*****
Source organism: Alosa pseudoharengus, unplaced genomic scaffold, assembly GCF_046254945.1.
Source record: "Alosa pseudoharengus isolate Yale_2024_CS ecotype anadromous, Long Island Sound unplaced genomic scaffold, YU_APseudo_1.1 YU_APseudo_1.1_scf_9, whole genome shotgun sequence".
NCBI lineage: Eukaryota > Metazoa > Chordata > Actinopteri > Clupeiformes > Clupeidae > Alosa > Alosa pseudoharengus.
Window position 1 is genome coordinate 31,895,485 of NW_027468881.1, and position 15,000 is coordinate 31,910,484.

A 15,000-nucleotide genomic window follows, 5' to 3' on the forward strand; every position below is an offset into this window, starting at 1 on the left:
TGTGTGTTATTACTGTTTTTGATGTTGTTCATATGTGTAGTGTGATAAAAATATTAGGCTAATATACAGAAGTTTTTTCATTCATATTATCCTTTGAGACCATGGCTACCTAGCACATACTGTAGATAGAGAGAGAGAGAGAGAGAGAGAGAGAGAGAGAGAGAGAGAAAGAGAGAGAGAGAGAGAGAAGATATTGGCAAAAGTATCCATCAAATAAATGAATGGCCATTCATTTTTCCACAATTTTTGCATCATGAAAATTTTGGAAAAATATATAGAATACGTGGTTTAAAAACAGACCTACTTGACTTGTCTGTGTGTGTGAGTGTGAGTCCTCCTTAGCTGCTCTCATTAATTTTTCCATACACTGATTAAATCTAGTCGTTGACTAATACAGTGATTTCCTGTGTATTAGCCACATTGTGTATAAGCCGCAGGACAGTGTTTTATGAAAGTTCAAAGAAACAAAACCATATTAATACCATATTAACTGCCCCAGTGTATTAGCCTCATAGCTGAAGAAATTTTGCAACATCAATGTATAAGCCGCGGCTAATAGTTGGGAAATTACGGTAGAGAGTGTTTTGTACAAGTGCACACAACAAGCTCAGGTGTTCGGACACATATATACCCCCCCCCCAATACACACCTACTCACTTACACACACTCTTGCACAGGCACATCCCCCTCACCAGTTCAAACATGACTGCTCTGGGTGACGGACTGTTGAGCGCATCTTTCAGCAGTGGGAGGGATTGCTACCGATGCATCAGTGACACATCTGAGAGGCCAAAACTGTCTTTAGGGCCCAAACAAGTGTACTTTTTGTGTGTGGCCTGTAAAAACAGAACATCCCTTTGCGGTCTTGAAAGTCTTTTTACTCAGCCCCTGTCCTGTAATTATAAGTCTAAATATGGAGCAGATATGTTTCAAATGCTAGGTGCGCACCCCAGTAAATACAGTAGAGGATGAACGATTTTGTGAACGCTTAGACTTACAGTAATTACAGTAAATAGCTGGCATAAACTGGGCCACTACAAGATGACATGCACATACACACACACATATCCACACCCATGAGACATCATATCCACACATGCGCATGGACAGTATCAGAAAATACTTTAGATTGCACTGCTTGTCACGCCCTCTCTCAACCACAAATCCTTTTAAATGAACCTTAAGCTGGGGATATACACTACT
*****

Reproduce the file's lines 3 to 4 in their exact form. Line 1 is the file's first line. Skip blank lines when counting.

NCBI lineage: Eukaryota > Metazoa > Chordata > Actinopteri > Clupeiformes > Clupeidae > Alosa > Alosa pseudoharengus.
Window position 1 is genome coordinate 31,895,485 of NW_027468881.1, and position 15,000 is coordinate 31,910,484.